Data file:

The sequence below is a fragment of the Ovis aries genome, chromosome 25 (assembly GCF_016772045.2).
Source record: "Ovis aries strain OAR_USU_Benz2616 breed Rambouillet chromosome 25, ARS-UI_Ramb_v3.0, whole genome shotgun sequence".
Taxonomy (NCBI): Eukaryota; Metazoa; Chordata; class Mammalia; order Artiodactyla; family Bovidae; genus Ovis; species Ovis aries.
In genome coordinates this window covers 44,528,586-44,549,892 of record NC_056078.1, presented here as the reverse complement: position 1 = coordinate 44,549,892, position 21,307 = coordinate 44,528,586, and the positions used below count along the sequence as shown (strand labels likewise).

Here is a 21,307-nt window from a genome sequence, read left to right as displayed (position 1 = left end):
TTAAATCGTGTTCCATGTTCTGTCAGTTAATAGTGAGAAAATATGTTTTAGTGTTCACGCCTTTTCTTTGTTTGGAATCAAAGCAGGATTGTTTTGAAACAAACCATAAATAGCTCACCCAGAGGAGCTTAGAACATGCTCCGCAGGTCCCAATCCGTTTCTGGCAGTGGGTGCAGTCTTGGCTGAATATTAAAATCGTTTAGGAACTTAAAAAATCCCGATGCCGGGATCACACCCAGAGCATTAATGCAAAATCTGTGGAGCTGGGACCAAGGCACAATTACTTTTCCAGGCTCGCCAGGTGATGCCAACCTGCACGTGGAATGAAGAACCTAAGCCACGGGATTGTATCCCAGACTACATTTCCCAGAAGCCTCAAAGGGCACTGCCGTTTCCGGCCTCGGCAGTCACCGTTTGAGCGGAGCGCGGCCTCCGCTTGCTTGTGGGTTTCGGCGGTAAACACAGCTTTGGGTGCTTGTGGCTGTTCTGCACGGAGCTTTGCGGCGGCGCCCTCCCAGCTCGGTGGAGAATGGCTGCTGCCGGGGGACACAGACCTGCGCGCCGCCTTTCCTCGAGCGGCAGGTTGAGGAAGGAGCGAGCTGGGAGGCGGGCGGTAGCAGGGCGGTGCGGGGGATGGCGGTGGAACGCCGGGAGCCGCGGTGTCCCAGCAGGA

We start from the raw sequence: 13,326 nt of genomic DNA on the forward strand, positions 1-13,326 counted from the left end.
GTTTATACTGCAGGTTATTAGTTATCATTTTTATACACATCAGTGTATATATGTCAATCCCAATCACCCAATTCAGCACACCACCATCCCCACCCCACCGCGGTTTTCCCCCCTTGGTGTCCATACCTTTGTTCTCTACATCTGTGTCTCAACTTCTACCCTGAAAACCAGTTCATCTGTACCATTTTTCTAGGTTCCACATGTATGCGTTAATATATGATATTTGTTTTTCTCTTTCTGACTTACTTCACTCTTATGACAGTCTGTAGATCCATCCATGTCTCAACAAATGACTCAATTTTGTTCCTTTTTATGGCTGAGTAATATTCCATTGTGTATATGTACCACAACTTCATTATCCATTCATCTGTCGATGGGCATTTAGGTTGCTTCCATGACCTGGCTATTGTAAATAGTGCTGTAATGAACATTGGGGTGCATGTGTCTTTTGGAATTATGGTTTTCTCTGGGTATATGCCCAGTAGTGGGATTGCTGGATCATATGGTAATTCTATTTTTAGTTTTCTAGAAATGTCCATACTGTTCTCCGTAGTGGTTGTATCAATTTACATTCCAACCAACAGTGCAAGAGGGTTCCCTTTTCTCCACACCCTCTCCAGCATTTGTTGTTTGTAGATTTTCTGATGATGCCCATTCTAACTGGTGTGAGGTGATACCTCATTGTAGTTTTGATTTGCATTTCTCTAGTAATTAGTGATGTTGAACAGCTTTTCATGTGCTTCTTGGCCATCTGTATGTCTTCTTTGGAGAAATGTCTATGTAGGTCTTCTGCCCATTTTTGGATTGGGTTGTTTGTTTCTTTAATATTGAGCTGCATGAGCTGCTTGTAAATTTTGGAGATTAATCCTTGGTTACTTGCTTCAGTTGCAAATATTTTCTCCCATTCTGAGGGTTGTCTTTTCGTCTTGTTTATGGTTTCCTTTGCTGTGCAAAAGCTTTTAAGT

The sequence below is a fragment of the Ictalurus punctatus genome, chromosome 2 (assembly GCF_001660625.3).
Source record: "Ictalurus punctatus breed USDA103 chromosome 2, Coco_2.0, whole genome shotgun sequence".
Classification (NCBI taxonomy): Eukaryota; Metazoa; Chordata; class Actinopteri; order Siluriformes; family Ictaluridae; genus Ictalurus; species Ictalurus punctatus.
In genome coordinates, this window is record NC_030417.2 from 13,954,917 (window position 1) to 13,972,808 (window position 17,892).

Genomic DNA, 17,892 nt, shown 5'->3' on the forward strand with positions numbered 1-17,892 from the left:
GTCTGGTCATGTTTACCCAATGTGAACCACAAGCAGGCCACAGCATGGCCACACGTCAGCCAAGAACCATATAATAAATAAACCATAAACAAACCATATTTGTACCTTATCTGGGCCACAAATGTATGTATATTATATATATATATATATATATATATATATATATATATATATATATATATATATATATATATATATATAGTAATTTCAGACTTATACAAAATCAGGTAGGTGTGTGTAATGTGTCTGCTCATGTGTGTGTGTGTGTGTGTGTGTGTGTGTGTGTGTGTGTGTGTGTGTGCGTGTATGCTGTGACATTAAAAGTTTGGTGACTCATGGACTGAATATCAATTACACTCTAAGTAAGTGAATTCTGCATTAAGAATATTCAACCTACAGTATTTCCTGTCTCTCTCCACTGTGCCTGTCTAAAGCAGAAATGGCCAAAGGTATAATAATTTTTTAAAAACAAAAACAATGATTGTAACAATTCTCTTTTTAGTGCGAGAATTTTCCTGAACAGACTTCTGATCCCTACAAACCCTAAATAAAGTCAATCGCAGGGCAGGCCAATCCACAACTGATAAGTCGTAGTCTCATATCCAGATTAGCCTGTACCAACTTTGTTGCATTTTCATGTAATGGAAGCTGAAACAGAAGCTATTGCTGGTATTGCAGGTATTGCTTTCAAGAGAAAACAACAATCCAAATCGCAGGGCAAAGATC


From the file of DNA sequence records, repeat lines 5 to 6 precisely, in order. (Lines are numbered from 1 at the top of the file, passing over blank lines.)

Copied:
Here is a 21,307-nt window from a genome sequence, read left to right as displayed (position 1 = left end):
TTAAATCGTGTTCCATGTTCTGTCAGTTAATAGTGAGAAAATATGTTTTAGTGTTCACGCCTTTTCTTTGTTTGGAATCAAAGCAGGATTGTTTTGAAACAAACCATAAATAGCTCACCCAGAGGAGCTTAGAACATGCTCCGCAGGTCCCAATCCGTTTCTGGCAGTGGGTGCAGTCTTGGCTGAATATTAAAATCGTTTAGGAACTTAAAAAATCCCGATGCCGGGATCACACCCAGAGCATTAATGCAAAATCTGTGGAGCTGGGACCAAGGCACAATTACTTTTCCAGGCTCGCCAGGTGATGCCAACCTGCACGTGGAATGAAGAACCTAAGCCACGGGATTGTATCCCAGACTACATTTCCCAGAAGCCTCAAAGGGCACTGCCGTTTCCGGCCTCGGCAGTCACCGTTTGAGCGGAGCGCGGCCTCCGCTTGCTTGTGGGTTTCGGCGGTAAACACAGCTTTGGGTGCTTGTGGCTGTTCTGCACGGAGCTTTGCGGCGGCGCCCTCCCAGCTCGGTGGAGAATGGCTGCTGCCGGGGGACACAGACCTGCGCGCCGCCTTTCCTCGAGCGGCAGGTTGAGGAAGGAGCGAGCTGGGAGGCGGGCGGTAGCAGGGCGGTGCGGGGGATGGCGGTGGAACGCCGGGAGCCGCGGTGTCCCAGCAGGA